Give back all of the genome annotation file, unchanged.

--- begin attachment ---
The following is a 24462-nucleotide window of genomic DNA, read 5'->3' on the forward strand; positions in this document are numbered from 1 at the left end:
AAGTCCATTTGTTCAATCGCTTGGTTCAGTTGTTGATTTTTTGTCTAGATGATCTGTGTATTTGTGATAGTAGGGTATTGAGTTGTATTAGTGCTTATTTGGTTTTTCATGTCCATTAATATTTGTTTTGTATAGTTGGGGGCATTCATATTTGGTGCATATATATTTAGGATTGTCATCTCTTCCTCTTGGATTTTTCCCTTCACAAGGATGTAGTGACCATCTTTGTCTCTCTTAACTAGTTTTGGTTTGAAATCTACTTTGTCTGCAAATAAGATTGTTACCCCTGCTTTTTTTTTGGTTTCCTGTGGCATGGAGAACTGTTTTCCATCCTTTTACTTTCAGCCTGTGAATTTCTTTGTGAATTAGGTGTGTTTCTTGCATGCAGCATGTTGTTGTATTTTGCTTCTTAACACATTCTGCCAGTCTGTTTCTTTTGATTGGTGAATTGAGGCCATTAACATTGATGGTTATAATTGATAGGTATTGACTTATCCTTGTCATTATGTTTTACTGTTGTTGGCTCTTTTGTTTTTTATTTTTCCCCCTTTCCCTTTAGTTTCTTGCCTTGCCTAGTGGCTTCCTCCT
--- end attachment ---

The following is a 24462-nucleotide window of genomic DNA, read 5'->3' on the forward strand; positions in this document are numbered from 1 at the left end:
AAGTCCATTTGTTCAATCGCTTGGTTCAGTTGTTGATTTTTTGTCTAGATGATCTGTGTATTTGTGATAGTAGGGTATTGAGTTGTATTAGTGCTTATTTGGTTTTTCATGTCCATTAATATTTGTTTTGTATAGTTGGGGGCATTCATATTTGGTGCATATATATTTAGGATTGTCATCTCTTCCTCTTGGATTTTTCCCTTCACAAGGATGTAGTGACCATCTTTGTCTCTCTTAACTAGTTTTGGTTTGAAATCTACTTTGTCTGCAAATAAGATTGTTACCCCTGCTTTTTTTTTGGTTTCCTGTGGCATGGAGAACTGTTTTCCATCCTTTTACTTTCAGCCTGTGAATTTCTTTGTGAATTAGGTGTGTTTCTTGCATGCAGCATGTTGTTGTATTTTGCTTCTTAACACATTCTGCCAGTCTGTTTCTTTTGATTGGTGAATTGAGGCCATTAACATTGATGGTTATAATTGATAGGTATTGACTTATCCTTGTCATTATGTTTTACTGTTGTTGGCTCTTTTGTTTTTTATTTTTCCCCCTTTCCCTTTAGTTTCTTGCCTTGCCTAGTGGCTTCCTCCT